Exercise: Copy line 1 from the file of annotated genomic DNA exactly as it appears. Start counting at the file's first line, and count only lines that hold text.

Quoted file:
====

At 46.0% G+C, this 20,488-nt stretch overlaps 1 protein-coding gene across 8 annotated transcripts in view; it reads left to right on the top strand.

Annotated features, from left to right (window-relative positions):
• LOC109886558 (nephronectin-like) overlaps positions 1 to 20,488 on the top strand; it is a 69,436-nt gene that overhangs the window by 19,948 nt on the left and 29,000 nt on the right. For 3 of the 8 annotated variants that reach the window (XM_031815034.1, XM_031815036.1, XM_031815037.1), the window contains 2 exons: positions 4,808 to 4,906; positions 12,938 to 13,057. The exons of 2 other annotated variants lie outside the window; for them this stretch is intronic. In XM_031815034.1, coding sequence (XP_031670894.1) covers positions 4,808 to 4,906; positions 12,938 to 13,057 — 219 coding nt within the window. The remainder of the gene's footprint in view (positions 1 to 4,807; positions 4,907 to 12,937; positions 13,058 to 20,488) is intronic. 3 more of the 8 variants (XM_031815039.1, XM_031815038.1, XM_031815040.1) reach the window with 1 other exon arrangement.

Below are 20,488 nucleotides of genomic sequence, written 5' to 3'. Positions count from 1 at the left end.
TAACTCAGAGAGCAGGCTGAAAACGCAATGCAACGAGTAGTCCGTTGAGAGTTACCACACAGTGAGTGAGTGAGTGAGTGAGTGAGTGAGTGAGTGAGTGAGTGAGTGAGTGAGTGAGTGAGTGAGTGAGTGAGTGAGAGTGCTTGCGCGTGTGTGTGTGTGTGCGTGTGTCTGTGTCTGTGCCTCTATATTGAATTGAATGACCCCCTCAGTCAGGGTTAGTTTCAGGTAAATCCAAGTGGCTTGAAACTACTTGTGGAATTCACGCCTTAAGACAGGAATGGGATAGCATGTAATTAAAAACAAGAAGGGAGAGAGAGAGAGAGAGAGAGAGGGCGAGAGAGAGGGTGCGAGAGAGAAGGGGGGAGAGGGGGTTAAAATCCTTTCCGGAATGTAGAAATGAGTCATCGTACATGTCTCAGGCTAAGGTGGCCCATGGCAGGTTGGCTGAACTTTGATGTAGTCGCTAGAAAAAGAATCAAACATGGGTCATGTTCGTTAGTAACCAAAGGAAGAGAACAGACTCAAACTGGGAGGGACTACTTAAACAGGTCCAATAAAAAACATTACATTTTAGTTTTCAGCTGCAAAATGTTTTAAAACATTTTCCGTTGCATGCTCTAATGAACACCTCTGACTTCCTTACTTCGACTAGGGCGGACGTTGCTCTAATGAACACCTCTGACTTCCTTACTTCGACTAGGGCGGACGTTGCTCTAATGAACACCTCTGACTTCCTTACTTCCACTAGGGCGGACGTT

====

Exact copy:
At 46.0% G+C, this 20,488-nt stretch overlaps 1 protein-coding gene across 8 annotated transcripts in view; it reads left to right on the top strand.